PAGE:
Pondering the Pundits” is an Open Thread. It is a selection of editorials and opinions from> around the news medium and the internet blogs. The intent is to provide a forum for your reactions and opinions, not just to the opinions presented, but to what ever you find important.
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Paul Krugman: Hard-Money Men, Suddenly Going Soft
I have a confession to make: I have been insufficiently cynical about modern conservative economics.
Longtime readers may find this hard to believe. After all, I declared Paul Ryan a “flimflam man” back when all the cool kids were gushing about his courage and honesty, giving him awards for fiscal responsibility. (Events have settled the issue: Yes, he was and is a flimflam man.) I predicted early and often that Republican cries about the evils of debt would vanish as soon as they held the White House; sure enough, after forcing the U.S. into job-destroying austerity when the economy was weak, once in power they blew up the budget deficit with a tax cut for corporations and the wealthy, despite low unemployment.
But while I yield to nobody in my appreciation of the right’s fiscal fraudulence, I took its monetary hawkishness seriously. I thought that all those dire warnings about the inflationary consequences of the Federal Reserve’s efforts to fight high unemployment, the constant harping on the evils of printing money, were grounded in genuine — stupid, but genuine — concern.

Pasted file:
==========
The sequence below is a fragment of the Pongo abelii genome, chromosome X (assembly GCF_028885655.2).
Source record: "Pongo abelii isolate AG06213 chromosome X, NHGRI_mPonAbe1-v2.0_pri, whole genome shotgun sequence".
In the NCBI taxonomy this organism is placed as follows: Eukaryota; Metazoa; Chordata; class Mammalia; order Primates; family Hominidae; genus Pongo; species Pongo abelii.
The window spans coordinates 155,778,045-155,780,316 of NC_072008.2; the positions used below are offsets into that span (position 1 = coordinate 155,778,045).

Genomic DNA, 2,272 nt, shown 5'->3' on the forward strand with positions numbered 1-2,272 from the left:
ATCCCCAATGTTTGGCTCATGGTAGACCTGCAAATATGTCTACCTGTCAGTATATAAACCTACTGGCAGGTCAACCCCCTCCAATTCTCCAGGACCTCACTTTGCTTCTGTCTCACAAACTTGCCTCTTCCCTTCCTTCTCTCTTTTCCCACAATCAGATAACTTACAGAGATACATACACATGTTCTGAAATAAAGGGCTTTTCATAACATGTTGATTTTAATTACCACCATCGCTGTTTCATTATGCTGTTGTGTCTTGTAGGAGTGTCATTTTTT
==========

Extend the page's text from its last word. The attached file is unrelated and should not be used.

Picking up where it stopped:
Laurence Tribe: Yes, the Constitution Allows Indictment of the President
In a recent opinion piece, I argued that the text and structure of the Constitution, a serious commitment to the rule of law and plain good sense combine to preclude a rigid policy of “delaying any indictment of a president for crimes committed in winning the presidency.” When a scholar I admire as much as Philip Bobbitt strongly disagrees and argues otherwise in this publication, I need to rethink my position and respond—either confessing error or explaining why I continue to hold to the views I originally expressed.
Not to extend the suspense, I haven’t changed my mind. My op-ed argued against the Office of Legal Counsel (OLC) memos opining that the Constitution prevents the indictment of a sitting president. Nearly everyone concedes that any such policy would have to permit exceptions. The familiar hypothetical of a president who shoots and kills someone in plain view clinches the point. Surely, there must be an exception for that kind of case: Having to wait until the House of Representatives impeaches the alleged murderer and the Senate removes him from office before prosecuting and sentencing him would be crazy. Nobody seriously advocates applying the OLC mantra of “no-indictment-of-a-sitting-president” to that kind of case.
The same is true for any number of other cases that come readily to mind. Among those, in my view, must be the not-so-hypothetical case of a president who turns out to have committed serious crimes as a private citizen in order to win the presidency. Whether the president committed such crimes in collusion with a shady group of private collaborators or did so in conspiracy with one or more foreign adversaries, it should not be necessary for the House to decide that such pre-inaugural felonies were impeachable offenses, and for the Senate to convict and remove the officeholder before putting him in the dock as an alleged felon and meting out justice.